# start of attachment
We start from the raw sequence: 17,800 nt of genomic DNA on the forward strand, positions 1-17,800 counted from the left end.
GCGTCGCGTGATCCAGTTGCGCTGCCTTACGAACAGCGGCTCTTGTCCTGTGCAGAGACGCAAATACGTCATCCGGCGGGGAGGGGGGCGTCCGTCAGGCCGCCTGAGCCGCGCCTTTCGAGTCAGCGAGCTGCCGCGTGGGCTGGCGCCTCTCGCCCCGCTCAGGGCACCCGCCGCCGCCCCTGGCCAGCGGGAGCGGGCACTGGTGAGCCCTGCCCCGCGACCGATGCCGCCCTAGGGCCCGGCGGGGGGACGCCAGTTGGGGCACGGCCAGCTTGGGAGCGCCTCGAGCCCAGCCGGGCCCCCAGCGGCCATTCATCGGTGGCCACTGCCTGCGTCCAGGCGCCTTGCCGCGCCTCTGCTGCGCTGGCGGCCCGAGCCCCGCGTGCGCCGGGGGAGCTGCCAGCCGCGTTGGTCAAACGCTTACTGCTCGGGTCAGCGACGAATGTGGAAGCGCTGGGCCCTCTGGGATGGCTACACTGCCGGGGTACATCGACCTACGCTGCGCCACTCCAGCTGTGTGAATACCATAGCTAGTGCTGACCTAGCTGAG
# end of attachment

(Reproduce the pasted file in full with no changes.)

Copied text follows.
We start from the raw sequence: 17,800 nt of genomic DNA on the forward strand, positions 1-17,800 counted from the left end.
GCGTCGCGTGATCCAGTTGCGCTGCCTTACGAACAGCGGCTCTTGTCCTGTGCAGAGACGCAAATACGTCATCCGGCGGGGAGGGGGGCGTCCGTCAGGCCGCCTGAGCCGCGCCTTTCGAGTCAGCGAGCTGCCGCGTGGGCTGGCGCCTCTCGCCCCGCTCAGGGCACCCGCCGCCGCCCCTGGCCAGCGGGAGCGGGCACTGGTGAGCCCTGCCCCGCGACCGATGCCGCCCTAGGGCCCGGCGGGGGGACGCCAGTTGGGGCACGGCCAGCTTGGGAGCGCCTCGAGCCCAGCCGGGCCCCCAGCGGCCATTCATCGGTGGCCACTGCCTGCGTCCAGGCGCCTTGCCGCGCCTCTGCTGCGCTGGCGGCCCGAGCCCCGCGTGCGCCGGGGGAGCTGCCAGCCGCGTTGGTCAAACGCTTACTGCTCGGGTCAGCGACGAATGTGGAAGCGCTGGGCCCTCTGGGATGGCTACACTGCCGGGGTACATCGACCTACGCTGCGCCACTCCAGCTGTGTGAATACCATAGCTAGTGCTGACCTAGCTGAG